AWS and Microsoft reap most of the benefits of expanding cloud market

While it appears that overall economic activity could be slowing down, one area that continues to soar is the cloud business. Just this week, Amazon and Microsoft reported their cloud numbers as part of their overall earnings reports.

While Microsoft’s cloud growth was flat from the previous quarter, it still grew a healthy 76 percent to $9.4 billion, or a $37.6 billion run rate. Meanwhile AWS, Amazon’s cloud division, grew 46 percent to $7.4 billion, or a $29.6 billion run rate. That’s up from $5.11 billion a year ago. As always, it’s important to remember that it isn’t necessarily an apples to apples comparison, as each company counts what they call cloud revenue a little differently, but it gives you a sense of where this market is going.

Both businesses also face the law of large numbers in terms of growth; that is, the bigger you get, the harder it is to keep growing at a substantial rate. The two companies are doing quite well, though, considering how mature their offerings are.

Last year Synergy Research reported the overall cloud market worldwide grew 32 percent to $250 billion. In Synergy’s last report on cloud market share in October, it had Amazon well in the lead, with around 35 percent and Microsoft around 15 percent. A Canalys report from the same time period had AWS with 32 percent and Microsoft with 17 percent, so close you could call it a tie for statistical purposes.

Alibaba just reported earnings was up 84 percent, but only have a small worldwide market share. IBM, which bought Red Hat for $34 billion last year hoping to grab a bigger piece of the hybrid cloud market, reported cloud revenue was up only 12 percent for 2018 in its earnings report last week, which seems pretty paltry compared to the rest of the market. It’s worth noting that the Red Hat sale won’t close until later this year. Google will be reporting at the beginning of next week, but has not been breaking out cloud revenue recently. It will be interesting to see if that changes.

Most experts agree that we are just beginning to scratch the surface of cloud adoption and that the vast majority of workloads are still locked in private data centers around the world. That means even if there is a broader economic downturn in the future, the cloud could be somewhat insulated because companies are already in the process of moving parts of their businesses to the cloud.

As these companies grow, it requires increasing numbers of data centers to deal with all this new business, and a Canalys report found that Microsoft and Amazon have been busy in this regard. Amazon currently has 60 cloud locations worldwide, with another 12 under construction. Canalys reports that the company’s CapEx spending (which includes non-data center spend) reached $26 billion, up a modest 7 percent. Meanwhile Microsoft, which is chasing AWS, had much more aggressive infrastructure spending, with expenditures up 64 percent to $14 billion.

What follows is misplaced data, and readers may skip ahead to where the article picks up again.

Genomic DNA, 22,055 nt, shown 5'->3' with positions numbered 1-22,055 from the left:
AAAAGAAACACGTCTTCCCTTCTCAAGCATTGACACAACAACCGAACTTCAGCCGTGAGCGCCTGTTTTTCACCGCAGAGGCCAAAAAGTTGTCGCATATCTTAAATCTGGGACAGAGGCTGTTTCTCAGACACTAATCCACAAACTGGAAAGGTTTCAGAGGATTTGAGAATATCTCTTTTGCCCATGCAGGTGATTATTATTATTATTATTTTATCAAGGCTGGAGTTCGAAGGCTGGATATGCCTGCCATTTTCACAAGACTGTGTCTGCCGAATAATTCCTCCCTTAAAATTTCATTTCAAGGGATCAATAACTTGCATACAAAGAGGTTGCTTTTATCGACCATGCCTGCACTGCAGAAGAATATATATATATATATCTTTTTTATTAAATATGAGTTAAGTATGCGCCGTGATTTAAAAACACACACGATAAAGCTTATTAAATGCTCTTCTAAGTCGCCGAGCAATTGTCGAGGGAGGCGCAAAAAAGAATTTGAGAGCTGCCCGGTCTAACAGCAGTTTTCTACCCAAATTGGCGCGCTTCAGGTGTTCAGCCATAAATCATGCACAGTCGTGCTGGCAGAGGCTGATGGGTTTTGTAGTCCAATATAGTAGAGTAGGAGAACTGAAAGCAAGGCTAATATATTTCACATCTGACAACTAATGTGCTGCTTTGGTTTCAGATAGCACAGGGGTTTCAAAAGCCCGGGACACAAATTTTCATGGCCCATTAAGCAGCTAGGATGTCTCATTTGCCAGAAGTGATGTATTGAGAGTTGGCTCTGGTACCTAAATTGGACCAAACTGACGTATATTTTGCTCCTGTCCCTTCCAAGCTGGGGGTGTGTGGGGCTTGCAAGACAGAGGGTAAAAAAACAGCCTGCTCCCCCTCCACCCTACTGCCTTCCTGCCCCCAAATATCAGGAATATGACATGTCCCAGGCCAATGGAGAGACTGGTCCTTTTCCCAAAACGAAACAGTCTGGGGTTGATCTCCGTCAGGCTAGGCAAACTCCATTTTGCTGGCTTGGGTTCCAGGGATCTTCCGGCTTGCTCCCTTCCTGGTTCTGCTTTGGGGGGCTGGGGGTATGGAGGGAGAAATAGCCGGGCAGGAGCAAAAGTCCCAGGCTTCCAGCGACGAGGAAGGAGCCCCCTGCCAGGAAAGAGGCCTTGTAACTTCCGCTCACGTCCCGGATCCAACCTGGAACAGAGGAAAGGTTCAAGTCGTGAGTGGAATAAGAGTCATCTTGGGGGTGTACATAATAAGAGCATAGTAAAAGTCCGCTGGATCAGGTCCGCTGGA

You can expect that unless something drastic happens, the market pie will continue to expand, but the numbers probably won’t change dramatically as these two market leaders have hardened their market positions and it will become increasingly difficult for competitors to catch them.

Alibaba continues to gain cloud momentum

When Alibaba reported its earnings yesterday, the cloud data got a bit buried in other stories, but it’s worth pointing out that its cloud business grew 93 percent in the most recent quarter to $710 million. That’s down a smidgen from the gaudy triple digit growth of last report, but their market share has doubled in just two years, and they are growing fast.

As John Dinsdale, principal analyst at Synergy Research, a firm that keeps a close eye on the cloud market points out, the dip in growth is all about the law of large numbers. Alibaba couldn’t sustain triple digit growth for long.

“Microsoft Azure and Google Cloud Platform have recently seen similar reductions in growth rates, and if you go back far enough in time, AWS did too. The key thing is that the market for cloud infrastructure services is now very big, yet is still growing by 50% per year — and the leading players are either maintaining or growing their market share,” he said.

Back in 2015, when the Chinese eCommerce giant launched a big cloud push as part of an effort to expand beyond its eCommerce roots, Alibaba Cloud’s president Simon Hu bragged to Reuters, “Our goal is to overtake Amazon in four years, whether that’s in customers, technology, or worldwide scale.”

That is obviously not happening, but the company has managed to move the market share needle, doubling from just 2 percent of worldwide cloud infrastructure market share in 2016 to 4 percent today. That’s nothing to sneeze at, according to Dinsdale, but it’s also worth pointing out that most that business is in Asia, and of that, most of it is in its native China.

Like all its cloud competitors, the company is concentrating on some key technologies to drive that growth including big data analytics, artificial intelligence, security and Internet-of-Things, all of which are resource intensive and help grow revenue quickly.

To sustain its growth, however, Alibaba needs to begin to develop markets outside of China  and Asia. Dinsdale thinks that could happen as Chinese customers expand internationally. He also recognizes the political realities that the company faces as it tries to move into western markets. “Alibaba has what it takes to seriously challenge the top four cloud providers — despite some inevitable political headwinds that it will face,” he said.

While Alibaba might not reach the lofty heights of catching AWS any time soon, or probably ever, it has a good shot at IBM and Google Cloud Platform and for a company that just started taking the cloud market seriously in 2015, that’s amazing progress.